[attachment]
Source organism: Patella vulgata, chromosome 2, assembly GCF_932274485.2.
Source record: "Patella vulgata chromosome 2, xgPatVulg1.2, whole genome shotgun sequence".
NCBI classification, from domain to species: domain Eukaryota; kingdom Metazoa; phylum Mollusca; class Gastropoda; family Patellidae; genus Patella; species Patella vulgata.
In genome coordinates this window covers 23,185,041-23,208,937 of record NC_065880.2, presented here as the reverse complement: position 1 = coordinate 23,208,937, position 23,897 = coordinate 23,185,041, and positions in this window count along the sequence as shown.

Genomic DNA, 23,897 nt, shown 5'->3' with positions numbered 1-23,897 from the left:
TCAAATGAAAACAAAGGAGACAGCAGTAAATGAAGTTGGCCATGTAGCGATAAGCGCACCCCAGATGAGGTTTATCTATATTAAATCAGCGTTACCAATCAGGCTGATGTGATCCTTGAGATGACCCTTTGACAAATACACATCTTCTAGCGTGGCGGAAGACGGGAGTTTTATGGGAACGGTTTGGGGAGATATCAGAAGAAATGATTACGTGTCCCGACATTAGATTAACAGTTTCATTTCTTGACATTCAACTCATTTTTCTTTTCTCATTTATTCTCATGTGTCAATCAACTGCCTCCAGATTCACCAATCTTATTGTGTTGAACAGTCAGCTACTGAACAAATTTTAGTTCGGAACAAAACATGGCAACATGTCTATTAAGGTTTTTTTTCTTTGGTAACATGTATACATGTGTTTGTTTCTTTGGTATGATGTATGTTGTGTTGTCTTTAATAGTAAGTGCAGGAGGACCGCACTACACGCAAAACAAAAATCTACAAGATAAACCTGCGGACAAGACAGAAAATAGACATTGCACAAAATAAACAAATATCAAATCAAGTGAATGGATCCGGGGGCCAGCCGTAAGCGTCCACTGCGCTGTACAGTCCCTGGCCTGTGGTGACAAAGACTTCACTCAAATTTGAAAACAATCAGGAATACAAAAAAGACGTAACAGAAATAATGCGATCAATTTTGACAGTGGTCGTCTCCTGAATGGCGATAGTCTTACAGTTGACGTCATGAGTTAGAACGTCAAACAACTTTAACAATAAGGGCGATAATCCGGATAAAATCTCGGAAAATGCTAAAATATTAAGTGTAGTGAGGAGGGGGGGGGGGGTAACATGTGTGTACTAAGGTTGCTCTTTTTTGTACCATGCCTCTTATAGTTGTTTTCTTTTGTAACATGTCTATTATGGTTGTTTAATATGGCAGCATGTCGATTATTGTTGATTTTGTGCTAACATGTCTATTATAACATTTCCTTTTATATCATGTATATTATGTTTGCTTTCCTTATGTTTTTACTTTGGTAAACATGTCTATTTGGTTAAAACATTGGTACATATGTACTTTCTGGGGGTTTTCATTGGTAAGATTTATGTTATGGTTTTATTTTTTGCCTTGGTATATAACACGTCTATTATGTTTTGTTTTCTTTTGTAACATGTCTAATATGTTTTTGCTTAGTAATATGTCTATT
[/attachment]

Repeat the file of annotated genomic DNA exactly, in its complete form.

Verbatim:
Source organism: Patella vulgata, chromosome 2, assembly GCF_932274485.2.
Source record: "Patella vulgata chromosome 2, xgPatVulg1.2, whole genome shotgun sequence".
NCBI classification, from domain to species: domain Eukaryota; kingdom Metazoa; phylum Mollusca; class Gastropoda; family Patellidae; genus Patella; species Patella vulgata.
In genome coordinates this window covers 23,185,041-23,208,937 of record NC_065880.2, presented here as the reverse complement: position 1 = coordinate 23,208,937, position 23,897 = coordinate 23,185,041, and positions in this window count along the sequence as shown.

Genomic DNA, 23,897 nt, shown 5'->3' with positions numbered 1-23,897 from the left:
TCAAATGAAAACAAAGGAGACAGCAGTAAATGAAGTTGGCCATGTAGCGATAAGCGCACCCCAGATGAGGTTTATCTATATTAAATCAGCGTTACCAATCAGGCTGATGTGATCCTTGAGATGACCCTTTGACAAATACACATCTTCTAGCGTGGCGGAAGACGGGAGTTTTATGGGAACGGTTTGGGGAGATATCAGAAGAAATGATTACGTGTCCCGACATTAGATTAACAGTTTCATTTCTTGACATTCAACTCATTTTTCTTTTCTCATTTATTCTCATGTGTCAATCAACTGCCTCCAGATTCACCAATCTTATTGTGTTGAACAGTCAGCTACTGAACAAATTTTAGTTCGGAACAAAACATGGCAACATGTCTATTAAGGTTTTTTTTCTTTGGTAACATGTATACATGTGTTTGTTTCTTTGGTATGATGTATGTTGTGTTGTCTTTAATAGTAAGTGCAGGAGGACCGCACTACACGCAAAACAAAAATCTACAAGATAAACCTGCGGACAAGACAGAAAATAGACATTGCACAAAATAAACAAATATCAAATCAAGTGAATGGATCCGGGGGCCAGCCGTAAGCGTCCACTGCGCTGTACAGTCCCTGGCCTGTGGTGACAAAGACTTCACTCAAATTTGAAAACAATCAGGAATACAAAAAAGACGTAACAGAAATAATGCGATCAATTTTGACAGTGGTCGTCTCCTGAATGGCGATAGTCTTACAGTTGACGTCATGAGTTAGAACGTCAAACAACTTTAACAATAAGGGCGATAATCCGGATAAAATCTCGGAAAATGCTAAAATATTAAGTGTAGTGAGGAGGGGGGGGGGGGTAACATGTGTGTACTAAGGTTGCTCTTTTTTGTACCATGCCTCTTATAGTTGTTTTCTTTTGTAACATGTCTATTATGGTTGTTTAATATGGCAGCATGTCGATTATTGTTGATTTTGTGCTAACATGTCTATTATAACATTTCCTTTTATATCATGTATATTATGTTTGCTTTCCTTATGTTTTTACTTTGGTAAACATGTCTATTTGGTTAAAACATTGGTACATATGTACTTTCTGGGGGTTTTCATTGGTAAGATTTATGTTATGGTTTTATTTTTTGCCTTGGTATATAACACGTCTATTATGTTTTGTTTTCTTTTGTAACATGTCTAATATGTTTTTGCTTAGTAATATGTCTATT